Unique Queen West Condo Proposal Gets Pushback From City Staff


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Toronto’s interim chief planner is imploring City Council to refuse a 29-storey condo proposal slated for 1117 Queen Street West, saying that the proposed development, in its current form, will not fit in with the existing context of the area.

A report dated January 25 recommends against approving the corresponding rezoning application “because the application has not demonstrated that the proposed tall building can be accommodated on the site in a manner that is appropriate within the existing context, and that conserves the cultural heritage value and attributes of the existing Postal Station C building.”


It adds that the development, as proposed, “does not conform” with provincial land use policies, the city’s Official Plan, or the Ontario Land Tribunal-approved Official Plan Amendment 445.

Council is set to meet on Tuesday, at which point they will review the Official Plan Amendment and Zoning Amendment applications for 1117 Queen Street West, amongst a number of other items, including a new speculation tax designed to clamp down on foreign homebuyers.

The proposal in question was submitted to the City this past November, and there are two rather striking facets of it worth noting.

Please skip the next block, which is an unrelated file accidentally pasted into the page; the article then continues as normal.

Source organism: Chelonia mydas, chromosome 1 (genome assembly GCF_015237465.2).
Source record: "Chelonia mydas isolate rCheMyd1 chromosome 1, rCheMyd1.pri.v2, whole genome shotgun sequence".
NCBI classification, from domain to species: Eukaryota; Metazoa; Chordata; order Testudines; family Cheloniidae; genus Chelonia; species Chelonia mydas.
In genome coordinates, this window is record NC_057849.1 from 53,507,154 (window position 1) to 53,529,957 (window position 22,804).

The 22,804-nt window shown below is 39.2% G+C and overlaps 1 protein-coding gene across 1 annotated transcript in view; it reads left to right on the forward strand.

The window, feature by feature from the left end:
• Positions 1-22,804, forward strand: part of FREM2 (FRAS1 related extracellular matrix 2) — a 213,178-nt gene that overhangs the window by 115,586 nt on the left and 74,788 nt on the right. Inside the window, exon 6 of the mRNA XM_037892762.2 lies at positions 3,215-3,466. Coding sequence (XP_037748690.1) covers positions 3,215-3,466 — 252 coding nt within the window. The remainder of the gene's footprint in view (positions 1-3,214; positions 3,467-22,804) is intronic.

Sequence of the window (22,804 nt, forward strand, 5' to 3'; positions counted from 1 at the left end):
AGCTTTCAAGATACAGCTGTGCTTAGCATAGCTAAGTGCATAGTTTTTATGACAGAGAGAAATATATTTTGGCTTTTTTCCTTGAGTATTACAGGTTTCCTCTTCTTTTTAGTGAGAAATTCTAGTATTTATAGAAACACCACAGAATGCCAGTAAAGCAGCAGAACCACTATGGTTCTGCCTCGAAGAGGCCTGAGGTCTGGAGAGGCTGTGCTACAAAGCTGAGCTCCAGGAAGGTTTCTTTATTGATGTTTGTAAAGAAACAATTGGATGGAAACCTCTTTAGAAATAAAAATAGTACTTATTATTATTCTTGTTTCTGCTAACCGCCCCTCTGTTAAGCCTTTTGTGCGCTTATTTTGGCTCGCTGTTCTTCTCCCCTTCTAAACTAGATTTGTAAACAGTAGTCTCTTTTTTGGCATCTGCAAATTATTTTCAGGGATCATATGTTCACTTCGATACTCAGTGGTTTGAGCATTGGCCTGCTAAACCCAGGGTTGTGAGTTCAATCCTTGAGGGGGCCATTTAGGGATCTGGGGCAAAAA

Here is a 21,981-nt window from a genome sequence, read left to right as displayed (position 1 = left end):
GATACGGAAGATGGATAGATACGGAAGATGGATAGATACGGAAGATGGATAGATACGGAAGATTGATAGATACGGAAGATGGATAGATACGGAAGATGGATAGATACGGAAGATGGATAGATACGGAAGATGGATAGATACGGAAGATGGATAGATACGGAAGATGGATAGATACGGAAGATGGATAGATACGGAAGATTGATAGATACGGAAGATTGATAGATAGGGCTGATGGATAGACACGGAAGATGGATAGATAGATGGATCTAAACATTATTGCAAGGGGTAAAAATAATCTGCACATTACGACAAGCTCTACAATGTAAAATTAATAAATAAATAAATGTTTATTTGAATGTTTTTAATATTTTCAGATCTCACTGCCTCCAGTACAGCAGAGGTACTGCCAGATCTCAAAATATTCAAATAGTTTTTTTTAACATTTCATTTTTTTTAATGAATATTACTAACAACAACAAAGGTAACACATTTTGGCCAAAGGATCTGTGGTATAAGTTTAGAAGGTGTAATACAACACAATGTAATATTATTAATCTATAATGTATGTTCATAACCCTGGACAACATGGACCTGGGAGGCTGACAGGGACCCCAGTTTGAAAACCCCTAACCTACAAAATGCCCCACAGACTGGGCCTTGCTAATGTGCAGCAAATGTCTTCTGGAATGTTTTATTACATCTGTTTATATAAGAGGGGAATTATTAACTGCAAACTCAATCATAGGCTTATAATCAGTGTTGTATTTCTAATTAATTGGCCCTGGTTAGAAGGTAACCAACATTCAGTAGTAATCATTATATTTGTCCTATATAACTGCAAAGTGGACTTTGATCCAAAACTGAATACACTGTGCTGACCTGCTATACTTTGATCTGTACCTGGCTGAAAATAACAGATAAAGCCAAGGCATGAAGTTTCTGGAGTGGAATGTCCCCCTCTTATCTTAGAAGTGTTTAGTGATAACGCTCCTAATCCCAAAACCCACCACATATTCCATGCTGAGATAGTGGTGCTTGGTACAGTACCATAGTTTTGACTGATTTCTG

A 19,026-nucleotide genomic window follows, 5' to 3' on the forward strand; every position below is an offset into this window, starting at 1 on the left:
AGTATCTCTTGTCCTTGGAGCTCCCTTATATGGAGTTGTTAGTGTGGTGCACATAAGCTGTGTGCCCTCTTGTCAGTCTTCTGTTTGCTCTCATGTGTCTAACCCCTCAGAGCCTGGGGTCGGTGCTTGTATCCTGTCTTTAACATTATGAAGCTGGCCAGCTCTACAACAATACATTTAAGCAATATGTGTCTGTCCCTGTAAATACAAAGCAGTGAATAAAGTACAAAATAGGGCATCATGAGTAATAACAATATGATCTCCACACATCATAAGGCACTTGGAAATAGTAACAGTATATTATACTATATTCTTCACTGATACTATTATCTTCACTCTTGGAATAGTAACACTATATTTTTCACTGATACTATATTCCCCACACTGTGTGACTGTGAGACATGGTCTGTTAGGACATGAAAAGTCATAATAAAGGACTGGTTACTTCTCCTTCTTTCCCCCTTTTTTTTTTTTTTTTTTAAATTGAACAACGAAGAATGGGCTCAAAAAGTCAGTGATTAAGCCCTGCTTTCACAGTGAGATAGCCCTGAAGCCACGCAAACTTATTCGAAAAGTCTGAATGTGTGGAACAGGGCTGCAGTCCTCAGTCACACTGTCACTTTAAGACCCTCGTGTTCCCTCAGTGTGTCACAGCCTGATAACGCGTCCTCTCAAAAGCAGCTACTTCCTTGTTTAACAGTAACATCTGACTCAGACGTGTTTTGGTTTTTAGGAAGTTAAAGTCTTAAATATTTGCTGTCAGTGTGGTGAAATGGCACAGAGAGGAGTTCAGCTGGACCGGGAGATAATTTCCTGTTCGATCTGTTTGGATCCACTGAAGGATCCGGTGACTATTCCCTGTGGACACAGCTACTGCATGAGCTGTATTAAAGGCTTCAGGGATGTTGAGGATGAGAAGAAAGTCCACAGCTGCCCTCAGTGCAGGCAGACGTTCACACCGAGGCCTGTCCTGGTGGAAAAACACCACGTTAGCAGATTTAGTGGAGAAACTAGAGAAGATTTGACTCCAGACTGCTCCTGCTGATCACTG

The first is that it calls for the adaptive reuse of a century-old post office — which, notably, is one of Toronto’s oldest purpose-built postal offices. It features Beaux-Arts architecture and was designed by Samuel George Curry in 1902. The property has been listed on the Heritage Register since 1973, and Toronto City Council adopted a Notice of Intention to Designate the site in 2023. Canada Post ceased operations at 1117 Queen Street West in 2020.

The second notable component of the proposal is the design of the tower. Renderings prepared by Giannone Petricone Associates show a swanky semi-circular tower perched atop a two-storey heritage base. Above the base, the third floor is inset with a glazed element, which helps to differentiate it from the tower above. Slanted columns extend from the base of the tower at the rear of the tower, framing an exterior performance stage that would face Lisgar Park to the south. The inset area is expected to accommodate opportunities for arts-related programming.

But the City Planning Division’s main qualm with the development seems to be the tower’s height. Reaching just over 102 metres at its highest point, the development stands to bring a fair bit of height to the area, known as the West Queen West Triangle, which is currently characterized by a mix of low-, mid-, and high-rise buildings no higher than 22 storeys.



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